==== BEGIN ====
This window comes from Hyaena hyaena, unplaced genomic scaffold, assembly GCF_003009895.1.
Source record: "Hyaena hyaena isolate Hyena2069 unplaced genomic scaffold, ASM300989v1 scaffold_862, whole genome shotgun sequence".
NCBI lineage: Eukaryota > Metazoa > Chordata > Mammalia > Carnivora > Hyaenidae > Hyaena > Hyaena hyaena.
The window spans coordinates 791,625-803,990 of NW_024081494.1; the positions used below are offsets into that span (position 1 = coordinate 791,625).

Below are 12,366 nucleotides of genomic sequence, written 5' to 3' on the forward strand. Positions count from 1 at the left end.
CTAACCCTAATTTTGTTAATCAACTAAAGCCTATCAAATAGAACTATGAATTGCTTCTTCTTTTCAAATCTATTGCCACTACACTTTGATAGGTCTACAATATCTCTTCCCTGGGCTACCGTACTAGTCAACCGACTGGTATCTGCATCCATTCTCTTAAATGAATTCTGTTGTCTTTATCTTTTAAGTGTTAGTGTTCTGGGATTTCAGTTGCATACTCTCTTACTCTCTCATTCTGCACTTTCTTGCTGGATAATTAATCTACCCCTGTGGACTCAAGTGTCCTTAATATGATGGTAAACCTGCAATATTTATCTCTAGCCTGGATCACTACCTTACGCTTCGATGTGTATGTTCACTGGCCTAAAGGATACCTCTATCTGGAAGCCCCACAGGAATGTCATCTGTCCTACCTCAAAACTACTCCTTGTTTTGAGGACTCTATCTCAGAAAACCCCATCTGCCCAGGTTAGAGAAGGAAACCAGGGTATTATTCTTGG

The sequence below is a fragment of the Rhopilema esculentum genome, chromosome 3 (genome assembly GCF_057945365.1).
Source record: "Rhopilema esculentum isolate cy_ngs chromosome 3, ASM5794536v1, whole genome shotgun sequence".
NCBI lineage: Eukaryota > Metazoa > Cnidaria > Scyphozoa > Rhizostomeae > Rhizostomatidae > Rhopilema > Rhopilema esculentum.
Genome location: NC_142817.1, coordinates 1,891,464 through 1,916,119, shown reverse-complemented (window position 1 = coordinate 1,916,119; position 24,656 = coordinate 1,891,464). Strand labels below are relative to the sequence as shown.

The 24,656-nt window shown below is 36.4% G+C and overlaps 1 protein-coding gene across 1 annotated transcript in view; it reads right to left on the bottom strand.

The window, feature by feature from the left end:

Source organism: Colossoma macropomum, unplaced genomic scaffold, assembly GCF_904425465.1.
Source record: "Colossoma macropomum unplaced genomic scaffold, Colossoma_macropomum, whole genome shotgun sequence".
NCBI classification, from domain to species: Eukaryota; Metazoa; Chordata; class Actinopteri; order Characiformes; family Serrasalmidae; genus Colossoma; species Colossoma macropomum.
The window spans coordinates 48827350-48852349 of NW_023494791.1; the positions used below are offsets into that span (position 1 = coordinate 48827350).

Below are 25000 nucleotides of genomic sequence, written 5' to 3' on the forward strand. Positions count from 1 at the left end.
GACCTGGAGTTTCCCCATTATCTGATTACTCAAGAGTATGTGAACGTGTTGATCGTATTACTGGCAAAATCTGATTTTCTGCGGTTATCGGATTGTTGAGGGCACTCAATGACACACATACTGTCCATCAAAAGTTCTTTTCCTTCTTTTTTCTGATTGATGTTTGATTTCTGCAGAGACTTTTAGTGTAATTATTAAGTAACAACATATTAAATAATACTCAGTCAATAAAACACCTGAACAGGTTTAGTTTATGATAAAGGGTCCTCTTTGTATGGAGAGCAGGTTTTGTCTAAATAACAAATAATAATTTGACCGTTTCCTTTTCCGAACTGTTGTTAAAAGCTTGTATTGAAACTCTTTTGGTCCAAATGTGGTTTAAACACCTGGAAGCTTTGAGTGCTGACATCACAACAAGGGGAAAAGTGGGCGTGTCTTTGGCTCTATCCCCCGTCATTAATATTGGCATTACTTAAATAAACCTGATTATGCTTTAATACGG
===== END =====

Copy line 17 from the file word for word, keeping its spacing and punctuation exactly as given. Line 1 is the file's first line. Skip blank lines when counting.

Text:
Below are 25000 nucleotides of genomic sequence, written 5' to 3' on the forward strand. Positions count from 1 at the left end.